Posted on August 18, 2013
Borrowing from the metaphor of a voyaging canoe as we begin the school year (referenced in last weekʻs blog entry), itʻs been smooth sailing the first three days of school. Quick walk-throughs have all been a principalʻs delight -- students in discussion groups, safe play during recess, teachers posing open-ended questions, excited and cordial dining room conversation, good transitions between the specialists and the classroom. Morning and afternoon autolines also flowed well. As seasoned teachers know, their focus the very first few days of school is to observe how students interact as a community, so all teachers scheduled time for getting-to-know-you activities. My task over the next week or so is to commit to memory the names of each new student in the preschool and elementary so that I can call each child by name! Parents, you will be receiving email notifications every time my parent blog is posted. However, for this week only, please go directly to your childʻs classroom teacher blog for information on the first week of school.
I stopped by the fifth grade class at the end of the week. Teachers Pam Jenkins and Sarah Field had just introduced students to the capstone inquiry project to be undertaken by fifth graders. They asked students to speculate on the meaning of ʻcapstoneʻ as it relates to an inquiry project. I was absolutely pleased by studentsʻ responses, which they inferred from the literal definition and the fact that this would be a very important fifth grade project. One student thoughtfully responded that the capstone might be the culminating project based on everything they had learned about the inquiry process. Another student added that the capstone would be the tip, as in the tip of an pyramid, and everything forming the base of the pyramid -- past experiences from kindergarten through fourth grade -- as necessary and leading to the top.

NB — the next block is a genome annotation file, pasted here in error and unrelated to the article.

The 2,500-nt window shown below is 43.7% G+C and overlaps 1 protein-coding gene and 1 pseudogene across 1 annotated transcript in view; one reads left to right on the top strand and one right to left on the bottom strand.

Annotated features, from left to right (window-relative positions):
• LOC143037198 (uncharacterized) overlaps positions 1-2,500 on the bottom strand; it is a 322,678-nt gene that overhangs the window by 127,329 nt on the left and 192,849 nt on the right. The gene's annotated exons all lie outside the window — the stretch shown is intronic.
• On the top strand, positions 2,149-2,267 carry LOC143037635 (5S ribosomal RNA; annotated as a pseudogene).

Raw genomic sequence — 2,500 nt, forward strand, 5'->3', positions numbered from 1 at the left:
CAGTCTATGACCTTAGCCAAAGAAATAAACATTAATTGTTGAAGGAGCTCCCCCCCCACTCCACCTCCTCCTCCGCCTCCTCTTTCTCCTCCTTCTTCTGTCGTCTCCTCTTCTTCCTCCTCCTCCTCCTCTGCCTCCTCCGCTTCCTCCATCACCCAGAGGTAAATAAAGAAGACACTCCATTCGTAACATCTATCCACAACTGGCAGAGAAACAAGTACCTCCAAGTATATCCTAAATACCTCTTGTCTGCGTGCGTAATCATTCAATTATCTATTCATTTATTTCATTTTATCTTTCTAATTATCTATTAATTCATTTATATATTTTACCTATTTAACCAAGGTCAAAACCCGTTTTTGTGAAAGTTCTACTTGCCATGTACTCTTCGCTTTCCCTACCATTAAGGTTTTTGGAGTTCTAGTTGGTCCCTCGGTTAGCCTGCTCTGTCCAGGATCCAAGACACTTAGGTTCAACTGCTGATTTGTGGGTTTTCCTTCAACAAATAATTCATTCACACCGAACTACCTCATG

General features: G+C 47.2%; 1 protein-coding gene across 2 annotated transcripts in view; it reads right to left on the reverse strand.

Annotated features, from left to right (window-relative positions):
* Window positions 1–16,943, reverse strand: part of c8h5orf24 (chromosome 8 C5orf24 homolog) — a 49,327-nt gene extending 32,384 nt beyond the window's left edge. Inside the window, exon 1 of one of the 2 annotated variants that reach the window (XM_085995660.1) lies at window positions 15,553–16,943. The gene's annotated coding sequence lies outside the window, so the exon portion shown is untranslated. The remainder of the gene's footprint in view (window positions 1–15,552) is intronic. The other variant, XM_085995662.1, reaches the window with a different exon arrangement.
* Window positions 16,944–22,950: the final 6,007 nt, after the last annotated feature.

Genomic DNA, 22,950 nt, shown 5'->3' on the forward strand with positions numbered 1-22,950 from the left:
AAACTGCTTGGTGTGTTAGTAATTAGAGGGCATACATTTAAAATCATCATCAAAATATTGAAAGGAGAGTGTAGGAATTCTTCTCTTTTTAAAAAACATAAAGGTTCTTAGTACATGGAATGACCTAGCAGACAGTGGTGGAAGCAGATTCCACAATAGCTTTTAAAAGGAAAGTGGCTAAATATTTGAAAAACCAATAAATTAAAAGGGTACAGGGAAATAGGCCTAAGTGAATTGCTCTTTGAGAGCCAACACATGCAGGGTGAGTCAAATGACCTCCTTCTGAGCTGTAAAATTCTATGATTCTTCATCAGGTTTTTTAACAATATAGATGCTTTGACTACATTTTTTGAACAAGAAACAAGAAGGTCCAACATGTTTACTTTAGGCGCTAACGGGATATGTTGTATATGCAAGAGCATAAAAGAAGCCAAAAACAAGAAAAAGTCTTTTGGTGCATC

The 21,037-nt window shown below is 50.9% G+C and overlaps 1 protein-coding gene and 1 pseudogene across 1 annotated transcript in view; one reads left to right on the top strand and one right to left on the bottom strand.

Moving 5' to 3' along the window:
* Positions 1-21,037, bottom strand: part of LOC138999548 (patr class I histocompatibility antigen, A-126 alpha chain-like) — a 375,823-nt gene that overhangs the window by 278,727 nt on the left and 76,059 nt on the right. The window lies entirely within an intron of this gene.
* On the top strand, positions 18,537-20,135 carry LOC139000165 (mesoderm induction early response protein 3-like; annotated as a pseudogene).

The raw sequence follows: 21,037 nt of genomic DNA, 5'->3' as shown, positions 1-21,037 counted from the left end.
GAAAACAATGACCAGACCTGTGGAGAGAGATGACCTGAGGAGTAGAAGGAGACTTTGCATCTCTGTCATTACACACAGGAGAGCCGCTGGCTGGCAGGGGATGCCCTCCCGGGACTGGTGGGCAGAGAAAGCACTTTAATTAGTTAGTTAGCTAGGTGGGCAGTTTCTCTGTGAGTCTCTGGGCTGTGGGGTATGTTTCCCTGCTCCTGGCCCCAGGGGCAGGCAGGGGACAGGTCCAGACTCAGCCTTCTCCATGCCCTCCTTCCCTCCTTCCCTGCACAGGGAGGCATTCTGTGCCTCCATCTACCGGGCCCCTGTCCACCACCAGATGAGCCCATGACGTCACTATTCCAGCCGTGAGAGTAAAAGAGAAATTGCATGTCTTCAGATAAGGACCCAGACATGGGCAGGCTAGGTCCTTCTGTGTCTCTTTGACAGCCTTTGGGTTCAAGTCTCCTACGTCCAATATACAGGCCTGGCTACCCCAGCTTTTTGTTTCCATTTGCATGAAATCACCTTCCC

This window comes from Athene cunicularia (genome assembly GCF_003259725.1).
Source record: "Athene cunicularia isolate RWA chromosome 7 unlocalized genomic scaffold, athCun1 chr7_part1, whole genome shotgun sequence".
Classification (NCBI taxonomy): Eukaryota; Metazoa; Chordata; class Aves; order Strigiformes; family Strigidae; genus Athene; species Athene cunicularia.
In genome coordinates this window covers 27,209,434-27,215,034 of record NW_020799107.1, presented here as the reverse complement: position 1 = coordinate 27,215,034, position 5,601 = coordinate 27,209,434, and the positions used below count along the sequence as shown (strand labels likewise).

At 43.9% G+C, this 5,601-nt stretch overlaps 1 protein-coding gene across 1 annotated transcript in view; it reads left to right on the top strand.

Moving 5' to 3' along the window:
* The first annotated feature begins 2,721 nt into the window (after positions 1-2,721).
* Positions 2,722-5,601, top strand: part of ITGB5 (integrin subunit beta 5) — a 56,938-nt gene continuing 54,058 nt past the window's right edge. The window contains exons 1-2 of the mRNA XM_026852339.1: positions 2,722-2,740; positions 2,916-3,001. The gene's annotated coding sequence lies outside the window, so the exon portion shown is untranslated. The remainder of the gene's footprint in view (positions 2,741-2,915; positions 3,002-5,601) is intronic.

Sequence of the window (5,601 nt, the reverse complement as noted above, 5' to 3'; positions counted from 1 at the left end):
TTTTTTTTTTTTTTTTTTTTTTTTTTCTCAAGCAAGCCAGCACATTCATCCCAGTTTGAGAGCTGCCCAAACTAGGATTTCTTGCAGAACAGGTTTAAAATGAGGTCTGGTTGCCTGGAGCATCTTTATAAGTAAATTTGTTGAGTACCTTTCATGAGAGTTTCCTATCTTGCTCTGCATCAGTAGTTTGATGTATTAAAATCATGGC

From there the teachers asked students to write down either the topic or the essential questions they remembered most from all their inquiry experiences. The board was filled with post-it notes! The children dug deep into their previous experiences and chattered excitedly, not only about what they remembered, but also which inquiries made the strongest impressions. The Great Garbage Patch. Volcanoes. Wetlands. Medieval times. The timeline of life. The connections the fifth graders are making to previous inquiry experiences will enable them to begin thinking of personal inquiries that will develop over the semester into their own capstone projects.
All of this in just a few days of school! Imagine what will happen during an entire school
year with every student and every classroom community!
For our children,
Edna L. Hussey